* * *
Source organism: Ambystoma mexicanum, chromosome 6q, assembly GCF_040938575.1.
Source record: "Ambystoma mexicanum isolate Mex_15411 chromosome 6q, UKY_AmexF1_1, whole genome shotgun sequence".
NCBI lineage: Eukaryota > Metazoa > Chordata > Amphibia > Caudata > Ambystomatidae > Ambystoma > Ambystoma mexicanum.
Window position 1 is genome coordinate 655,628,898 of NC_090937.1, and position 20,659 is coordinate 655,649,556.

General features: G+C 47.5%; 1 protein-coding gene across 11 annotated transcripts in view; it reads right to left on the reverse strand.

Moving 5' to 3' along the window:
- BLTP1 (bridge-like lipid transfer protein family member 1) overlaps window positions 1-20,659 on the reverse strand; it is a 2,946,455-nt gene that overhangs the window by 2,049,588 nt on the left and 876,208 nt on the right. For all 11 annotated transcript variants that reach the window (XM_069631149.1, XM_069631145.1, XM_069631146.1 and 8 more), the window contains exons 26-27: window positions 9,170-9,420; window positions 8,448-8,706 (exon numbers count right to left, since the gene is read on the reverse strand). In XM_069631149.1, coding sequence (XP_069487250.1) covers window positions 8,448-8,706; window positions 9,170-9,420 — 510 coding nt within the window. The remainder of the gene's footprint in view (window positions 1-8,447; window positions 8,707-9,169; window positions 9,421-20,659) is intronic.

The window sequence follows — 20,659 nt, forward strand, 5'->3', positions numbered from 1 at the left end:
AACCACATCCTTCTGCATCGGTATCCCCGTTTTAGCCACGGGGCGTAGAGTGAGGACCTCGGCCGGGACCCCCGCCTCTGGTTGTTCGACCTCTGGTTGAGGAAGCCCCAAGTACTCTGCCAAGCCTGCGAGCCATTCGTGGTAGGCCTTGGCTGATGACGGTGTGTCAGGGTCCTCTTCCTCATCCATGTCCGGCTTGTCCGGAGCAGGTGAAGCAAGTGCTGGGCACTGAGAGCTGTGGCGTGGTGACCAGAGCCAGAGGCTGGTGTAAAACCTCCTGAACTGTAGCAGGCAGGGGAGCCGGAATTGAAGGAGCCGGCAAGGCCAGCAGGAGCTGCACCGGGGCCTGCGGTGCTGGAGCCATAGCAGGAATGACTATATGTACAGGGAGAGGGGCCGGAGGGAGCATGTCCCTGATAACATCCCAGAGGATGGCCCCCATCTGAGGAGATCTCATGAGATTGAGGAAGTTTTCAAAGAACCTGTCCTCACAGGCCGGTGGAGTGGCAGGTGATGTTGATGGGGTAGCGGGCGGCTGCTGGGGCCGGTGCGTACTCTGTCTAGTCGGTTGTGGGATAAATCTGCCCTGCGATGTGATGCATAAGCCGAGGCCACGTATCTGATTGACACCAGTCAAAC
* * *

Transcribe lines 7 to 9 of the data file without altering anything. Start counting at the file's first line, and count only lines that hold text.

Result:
- BLTP1 (bridge-like lipid transfer protein family member 1) overlaps window positions 1-20,659 on the reverse strand; it is a 2,946,455-nt gene that overhangs the window by 2,049,588 nt on the left and 876,208 nt on the right. For all 11 annotated transcript variants that reach the window (XM_069631149.1, XM_069631145.1, XM_069631146.1 and 8 more), the window contains exons 26-27: window positions 9,170-9,420; window positions 8,448-8,706 (exon numbers count right to left, since the gene is read on the reverse strand). In XM_069631149.1, coding sequence (XP_069487250.1) covers window positions 8,448-8,706; window positions 9,170-9,420 — 510 coding nt within the window. The remainder of the gene's footprint in view (window positions 1-8,447; window positions 8,707-9,169; window positions 9,421-20,659) is intronic.

The window sequence follows — 20,659 nt, forward strand, 5'->3', positions numbered from 1 at the left end:
AACCACATCCTTCTGCATCGGTATCCCCGTTTTAGCCACGGGGCGTAGAGTGAGGACCTCGGCCGGGACCCCCGCCTCTGGTTGTTCGACCTCTGGTTGAGGAAGCCCCAAGTACTCTGCCAAGCCTGCGAGCCATTCGTGGTAGGCCTTGGCTGATGACGGTGTGTCAGGGTCCTCTTCCTCATCCATGTCCGGCTTGTCCGGAGCAGGTGAAGCAAGTGCTGGGCACTGAGAGCTGTGGCGTGGTGACCAGAGCCAGAGGCTGGTGTAAAACCTCCTGAACTGTAGCAGGCAGGGGAGCCGGAATTGAAGGAGCCGGCAAGGCCAGCAGGAGCTGCACCGGGGCCTGCGGTGCTGGAGCCATAGCAGGAATGACTATATGTACAGGGAGAGGGGCCGGAGGGAGCATGTCCCTGATAACATCCCAGAGGATGGCCCCCATCTGAGGAGATCTCATGAGATTGAGGAAGTTTTCAAAGAACCTGTCCTCACAGGCCGGTGGAGTGGCAGGTGATGTTGATGGGGTAGCGGGCGGCTGCTGGGGCCGGTGCGTACTCTGTCTAGTCGGTTGTGGGATAAATCTGCCCTGCGATGTGATGCATAAGCCGAGGCCACGTATCTGATTGACACCAGTCAAAC